Daily Archives: February 23, 2017

Local leaders urge concerted international action to stabilise Mediterranean

Local and regional leaders from across the Mediterranean and the European Union have urged national governments and the international community to work more closely with mayors and governors to help stabilise North Africa and the Middle East.

The conflict in Libya and the challenges of migration and climate change were particular concerns for the mayors, governors and regional representatives at the Euro-Mediterranean Regional and Local Assembly (ARLEM), which met in Malta on 23 February.

At their principal meeting of the year, members of ARLEM, who are drawn from the European Committee of the Regions (CoR) and from non-EU states in the Mediterranean region, pointed to recent cooperation with Libyan cities as evidence that, even in difficult circumstances, cities can forge partnerships that contribute to stabilisation. In a resolution on Syria, they also said they were “ready to support the Syrian people in their efforts to put an end to civil war and fight extremism and radicalisation”, noting that “this help starts in neighbouring cities welcoming refugees and dealing with the humanitarian emergency”.

The co-chairman of ARLEM, Markku Markkula, President of the CoR, said: “We cannot truly have a secure and prosperous Europe if we have an unstable neighbourhood. The Nicosia Initiative, through which European and Mediterranean partners share their know-how and practical support with Libyan authorities, is just one example of how local and regional authorities can have a real added-value, through tools such as city diplomacy and decentralised cooperation. It is only by working together on the ground that the EU will be able to find sustainable responses to the migration crisis, human trafficking, existing wars and the threat of terrorism.”

His fellow co-chairman, Hani Abdalmasih Al-Hayek, mayor of Beit Sahour in Palestine, said on behalf of non-EU members of ARLEM that: “Local administrators will deliver many of the basic services that will lead to the economic and social rebirth of cities in Libya, but also in Syria. We all have a responsibility to help how we can. We also have a duty to address other threats to stability and security in the Mediterranean region, such as climate change.”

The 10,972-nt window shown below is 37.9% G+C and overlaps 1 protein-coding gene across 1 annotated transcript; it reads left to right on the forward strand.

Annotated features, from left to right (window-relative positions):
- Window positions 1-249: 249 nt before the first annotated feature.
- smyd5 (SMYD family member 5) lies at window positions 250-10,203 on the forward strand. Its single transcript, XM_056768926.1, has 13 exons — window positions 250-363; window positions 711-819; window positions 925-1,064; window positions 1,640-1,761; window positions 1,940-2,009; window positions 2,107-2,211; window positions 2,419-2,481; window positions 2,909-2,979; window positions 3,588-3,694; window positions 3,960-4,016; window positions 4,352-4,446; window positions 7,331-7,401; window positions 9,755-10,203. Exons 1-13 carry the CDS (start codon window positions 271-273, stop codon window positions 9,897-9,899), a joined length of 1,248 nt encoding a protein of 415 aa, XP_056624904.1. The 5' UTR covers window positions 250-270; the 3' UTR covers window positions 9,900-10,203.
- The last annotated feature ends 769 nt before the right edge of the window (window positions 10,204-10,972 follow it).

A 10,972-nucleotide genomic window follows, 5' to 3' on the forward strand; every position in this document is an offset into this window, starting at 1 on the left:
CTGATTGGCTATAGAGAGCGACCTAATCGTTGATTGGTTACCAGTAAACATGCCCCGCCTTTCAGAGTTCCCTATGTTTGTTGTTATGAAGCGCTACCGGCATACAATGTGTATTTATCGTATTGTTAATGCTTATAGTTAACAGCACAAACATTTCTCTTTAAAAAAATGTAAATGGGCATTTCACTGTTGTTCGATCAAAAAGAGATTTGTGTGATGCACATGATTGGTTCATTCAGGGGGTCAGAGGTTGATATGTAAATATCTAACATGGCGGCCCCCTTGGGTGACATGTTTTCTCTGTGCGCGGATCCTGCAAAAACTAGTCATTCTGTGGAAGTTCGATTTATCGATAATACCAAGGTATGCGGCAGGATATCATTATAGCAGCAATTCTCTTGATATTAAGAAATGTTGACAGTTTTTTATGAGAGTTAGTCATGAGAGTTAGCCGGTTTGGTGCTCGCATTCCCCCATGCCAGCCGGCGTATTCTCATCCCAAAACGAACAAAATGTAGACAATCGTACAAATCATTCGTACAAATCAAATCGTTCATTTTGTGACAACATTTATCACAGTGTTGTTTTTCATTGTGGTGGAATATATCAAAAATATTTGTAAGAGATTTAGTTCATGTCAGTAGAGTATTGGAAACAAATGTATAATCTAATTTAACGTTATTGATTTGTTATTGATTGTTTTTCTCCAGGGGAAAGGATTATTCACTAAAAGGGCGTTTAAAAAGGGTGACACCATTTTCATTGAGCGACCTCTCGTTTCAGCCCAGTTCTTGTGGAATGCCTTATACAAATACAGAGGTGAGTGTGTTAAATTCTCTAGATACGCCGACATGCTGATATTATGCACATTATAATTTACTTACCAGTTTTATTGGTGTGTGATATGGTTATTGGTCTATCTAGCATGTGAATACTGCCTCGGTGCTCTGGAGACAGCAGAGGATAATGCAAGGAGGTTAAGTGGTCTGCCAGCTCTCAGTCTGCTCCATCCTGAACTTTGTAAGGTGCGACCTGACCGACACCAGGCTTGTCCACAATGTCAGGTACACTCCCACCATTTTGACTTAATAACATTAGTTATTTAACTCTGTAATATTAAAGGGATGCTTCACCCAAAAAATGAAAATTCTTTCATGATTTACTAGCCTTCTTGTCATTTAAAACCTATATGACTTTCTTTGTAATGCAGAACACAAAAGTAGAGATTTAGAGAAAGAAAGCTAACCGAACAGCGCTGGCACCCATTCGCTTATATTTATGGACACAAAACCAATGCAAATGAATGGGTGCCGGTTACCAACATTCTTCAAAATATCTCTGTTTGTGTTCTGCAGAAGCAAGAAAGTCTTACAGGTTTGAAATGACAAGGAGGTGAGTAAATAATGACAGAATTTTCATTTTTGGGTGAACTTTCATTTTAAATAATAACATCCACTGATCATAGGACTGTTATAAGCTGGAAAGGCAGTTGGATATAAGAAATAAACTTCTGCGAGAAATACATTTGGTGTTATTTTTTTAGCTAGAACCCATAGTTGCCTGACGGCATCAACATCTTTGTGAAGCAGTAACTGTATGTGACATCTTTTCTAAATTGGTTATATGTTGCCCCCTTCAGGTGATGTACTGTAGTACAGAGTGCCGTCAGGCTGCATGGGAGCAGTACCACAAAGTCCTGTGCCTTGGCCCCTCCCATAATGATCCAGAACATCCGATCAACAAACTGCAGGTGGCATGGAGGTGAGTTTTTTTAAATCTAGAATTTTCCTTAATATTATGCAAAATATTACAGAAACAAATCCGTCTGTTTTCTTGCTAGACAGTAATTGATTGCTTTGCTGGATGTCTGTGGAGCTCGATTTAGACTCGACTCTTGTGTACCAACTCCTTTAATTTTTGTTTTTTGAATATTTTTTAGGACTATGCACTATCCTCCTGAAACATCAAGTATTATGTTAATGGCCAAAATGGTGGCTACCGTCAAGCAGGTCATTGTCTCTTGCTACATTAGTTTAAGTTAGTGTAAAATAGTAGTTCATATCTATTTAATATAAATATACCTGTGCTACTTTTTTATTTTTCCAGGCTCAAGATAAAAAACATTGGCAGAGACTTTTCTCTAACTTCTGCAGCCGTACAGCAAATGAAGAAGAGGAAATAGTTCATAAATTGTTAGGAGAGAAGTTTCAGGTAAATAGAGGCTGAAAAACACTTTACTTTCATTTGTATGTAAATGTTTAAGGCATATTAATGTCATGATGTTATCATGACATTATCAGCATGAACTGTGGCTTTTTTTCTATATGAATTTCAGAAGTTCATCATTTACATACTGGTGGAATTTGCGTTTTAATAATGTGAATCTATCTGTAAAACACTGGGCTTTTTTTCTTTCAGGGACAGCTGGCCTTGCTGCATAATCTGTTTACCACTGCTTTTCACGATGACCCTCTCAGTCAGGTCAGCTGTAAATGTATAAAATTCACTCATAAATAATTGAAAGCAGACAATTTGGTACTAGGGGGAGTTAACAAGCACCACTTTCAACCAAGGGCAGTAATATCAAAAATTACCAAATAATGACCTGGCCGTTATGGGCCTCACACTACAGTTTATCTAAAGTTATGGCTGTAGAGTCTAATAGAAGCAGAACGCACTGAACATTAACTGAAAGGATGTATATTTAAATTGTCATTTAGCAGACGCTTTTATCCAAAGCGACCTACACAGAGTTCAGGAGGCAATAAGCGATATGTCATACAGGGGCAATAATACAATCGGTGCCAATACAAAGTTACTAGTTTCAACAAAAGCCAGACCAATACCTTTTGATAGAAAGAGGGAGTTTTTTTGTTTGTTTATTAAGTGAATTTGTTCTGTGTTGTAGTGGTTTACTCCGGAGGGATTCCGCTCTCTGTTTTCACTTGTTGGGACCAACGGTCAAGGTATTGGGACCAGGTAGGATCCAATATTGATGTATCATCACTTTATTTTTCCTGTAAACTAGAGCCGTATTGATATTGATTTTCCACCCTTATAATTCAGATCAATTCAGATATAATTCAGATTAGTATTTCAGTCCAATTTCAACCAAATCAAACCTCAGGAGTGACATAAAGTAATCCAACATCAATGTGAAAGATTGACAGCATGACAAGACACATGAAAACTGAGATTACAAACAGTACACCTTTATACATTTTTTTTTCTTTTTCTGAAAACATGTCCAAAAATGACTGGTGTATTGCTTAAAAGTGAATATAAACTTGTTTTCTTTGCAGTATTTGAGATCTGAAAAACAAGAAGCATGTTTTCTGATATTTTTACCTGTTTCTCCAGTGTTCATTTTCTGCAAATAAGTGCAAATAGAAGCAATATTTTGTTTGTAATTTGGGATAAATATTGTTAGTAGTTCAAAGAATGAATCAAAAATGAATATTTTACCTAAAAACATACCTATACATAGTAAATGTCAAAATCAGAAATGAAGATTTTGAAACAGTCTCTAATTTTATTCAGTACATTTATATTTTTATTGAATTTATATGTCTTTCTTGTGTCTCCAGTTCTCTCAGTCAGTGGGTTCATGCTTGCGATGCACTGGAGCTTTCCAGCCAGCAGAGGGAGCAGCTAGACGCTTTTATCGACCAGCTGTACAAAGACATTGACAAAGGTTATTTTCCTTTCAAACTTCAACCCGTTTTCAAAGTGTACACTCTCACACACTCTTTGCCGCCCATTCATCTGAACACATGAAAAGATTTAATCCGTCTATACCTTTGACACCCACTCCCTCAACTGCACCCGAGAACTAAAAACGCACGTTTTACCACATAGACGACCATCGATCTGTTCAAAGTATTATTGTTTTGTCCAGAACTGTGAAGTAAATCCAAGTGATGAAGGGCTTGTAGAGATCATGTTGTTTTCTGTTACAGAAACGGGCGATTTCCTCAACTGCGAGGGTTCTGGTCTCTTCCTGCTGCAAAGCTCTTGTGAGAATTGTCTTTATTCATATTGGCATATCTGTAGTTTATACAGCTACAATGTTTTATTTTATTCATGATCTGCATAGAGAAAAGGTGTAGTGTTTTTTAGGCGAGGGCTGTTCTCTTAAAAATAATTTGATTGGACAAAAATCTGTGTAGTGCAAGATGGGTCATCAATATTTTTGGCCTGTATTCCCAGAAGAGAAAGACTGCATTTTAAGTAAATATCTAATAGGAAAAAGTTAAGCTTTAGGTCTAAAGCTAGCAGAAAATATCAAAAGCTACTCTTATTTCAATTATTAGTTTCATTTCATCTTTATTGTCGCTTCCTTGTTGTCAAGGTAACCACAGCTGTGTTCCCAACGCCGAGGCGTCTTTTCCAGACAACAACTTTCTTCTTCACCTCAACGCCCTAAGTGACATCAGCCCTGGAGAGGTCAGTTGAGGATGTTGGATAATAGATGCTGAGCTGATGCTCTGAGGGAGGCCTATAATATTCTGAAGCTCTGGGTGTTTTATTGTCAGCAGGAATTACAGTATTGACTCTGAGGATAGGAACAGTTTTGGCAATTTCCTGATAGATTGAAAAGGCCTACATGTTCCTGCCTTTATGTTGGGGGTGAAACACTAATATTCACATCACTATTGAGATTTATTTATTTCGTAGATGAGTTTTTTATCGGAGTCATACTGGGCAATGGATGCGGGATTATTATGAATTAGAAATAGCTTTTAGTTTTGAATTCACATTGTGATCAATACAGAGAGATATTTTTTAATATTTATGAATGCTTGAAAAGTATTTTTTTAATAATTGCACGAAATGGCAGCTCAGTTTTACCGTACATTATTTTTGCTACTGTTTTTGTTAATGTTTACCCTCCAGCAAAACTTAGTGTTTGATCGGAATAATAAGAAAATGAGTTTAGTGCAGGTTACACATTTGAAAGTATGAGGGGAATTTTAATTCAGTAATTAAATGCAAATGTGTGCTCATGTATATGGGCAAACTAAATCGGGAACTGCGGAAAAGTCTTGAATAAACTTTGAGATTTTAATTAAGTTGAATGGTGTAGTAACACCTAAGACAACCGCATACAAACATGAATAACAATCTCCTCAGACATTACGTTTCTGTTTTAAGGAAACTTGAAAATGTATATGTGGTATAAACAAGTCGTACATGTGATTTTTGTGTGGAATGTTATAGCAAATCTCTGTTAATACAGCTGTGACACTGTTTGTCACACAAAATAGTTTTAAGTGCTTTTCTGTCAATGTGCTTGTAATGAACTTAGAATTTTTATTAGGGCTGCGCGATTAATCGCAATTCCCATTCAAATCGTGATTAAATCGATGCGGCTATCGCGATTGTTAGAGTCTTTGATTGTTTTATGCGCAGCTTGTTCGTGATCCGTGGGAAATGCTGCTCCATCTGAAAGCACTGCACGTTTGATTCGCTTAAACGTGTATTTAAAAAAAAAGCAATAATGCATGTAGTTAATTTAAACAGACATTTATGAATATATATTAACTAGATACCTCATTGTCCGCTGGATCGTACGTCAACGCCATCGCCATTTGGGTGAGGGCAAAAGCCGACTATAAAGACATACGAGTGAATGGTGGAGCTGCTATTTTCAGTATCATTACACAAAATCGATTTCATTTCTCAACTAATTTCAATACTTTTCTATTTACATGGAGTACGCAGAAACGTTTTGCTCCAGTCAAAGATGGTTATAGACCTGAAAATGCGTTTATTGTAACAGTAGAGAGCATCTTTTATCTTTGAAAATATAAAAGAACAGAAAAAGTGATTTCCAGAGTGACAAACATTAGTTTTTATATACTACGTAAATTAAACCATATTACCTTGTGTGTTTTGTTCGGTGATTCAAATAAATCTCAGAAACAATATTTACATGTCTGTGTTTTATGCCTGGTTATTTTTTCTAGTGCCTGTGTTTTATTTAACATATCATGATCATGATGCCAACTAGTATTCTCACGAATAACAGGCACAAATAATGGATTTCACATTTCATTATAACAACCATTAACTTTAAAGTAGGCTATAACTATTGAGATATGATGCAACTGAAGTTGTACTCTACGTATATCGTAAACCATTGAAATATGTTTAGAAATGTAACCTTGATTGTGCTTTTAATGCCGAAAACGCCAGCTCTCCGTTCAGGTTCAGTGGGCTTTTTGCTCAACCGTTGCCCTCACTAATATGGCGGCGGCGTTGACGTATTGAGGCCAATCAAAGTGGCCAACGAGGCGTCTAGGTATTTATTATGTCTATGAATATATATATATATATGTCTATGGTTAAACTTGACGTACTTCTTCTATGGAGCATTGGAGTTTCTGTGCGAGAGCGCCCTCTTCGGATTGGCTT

Carmelo Abela , the Minister for Home Affairs and National Security of Malta, which currently holds the presidency of the Council of the European Union, said: “It is only when we have established a migration set-up managed by the authorities rather than by the migrant smugglers that we will be able to say that we are addressing migration efficiently and effectively. ” He added: “The European Union is seriously committed to addressing the root causes of migration together with partner countries of origin and transit. Within an EU context, Malta has consistently argued for this and it remains a priority for our country, be it as an EU member state or as the current Presidency of the Council. Our trans-continental cooperation should be as comprehensive as possible, encompassing and giving equal importance to all five priority domains agreed upon in the Joint Valetta Action Plan.”

Syrian local authorities was not represented at the ARLEM meeting, but a delegation from Libya – led by Abdelrauf Beitelmal, mayor of Tripoli, and Mustafa al-Baroni, mayor of Zintan, and including representatives from Benghazi, Sebha, Sirte, and Tobruk – spoke at the ARLEM plenary session and also at conference focused on migration on 22 February.

Mr Beitelmal said: “Local leaders have managed to maintain a significant degree of stability in many parts of Libya over the past five years, but our ability to provide services has suffered. In January 2016, we asked ARLEM members for help in six areas, from training in financial management to support for water management. Regions such as Flanders and Murcia, and cities such as Antwerp, Mechelen, Nicosia and Vila Real De Santo Antonio responded, and more support has been promised. We hope that the European Union and the international community will see this success and enable long-term cooperation. Everyone needs a functioning and stable Libya.”

Migration from Libya was a central topic in the conference on migration and at the plenary session. The speakers included:Bettina Muscheidt, head of the EU Delegation to Libya; Jose Carreira, executive director of the European Asylum Support Office; Vincenzo Bianco (IT/PES), CoR rapporteur on asylum and mayor of Catania, a port that has in recent years received many thousands of migrants rescued in the Mediterranean; and Peter Bossman (SI/PES), rapporteur for the CoR on the EU’s migration partnerships.

At the meeting, ARLEM adopted recommendations on energy and climate policy – drafted by Mohamed Sadiki, Mayor of Rabat – and on cross-border cooperation in the Mediterranean, drawn up by Francesco Pigliaru, President of the Sardinia Region. Morocco has been pursuing an ambitious energy transition policy for almost a decade. Sardinia hosts the managing authority of a cross-border cooperation programme created under the EU’s European Neighbourhood Instrument.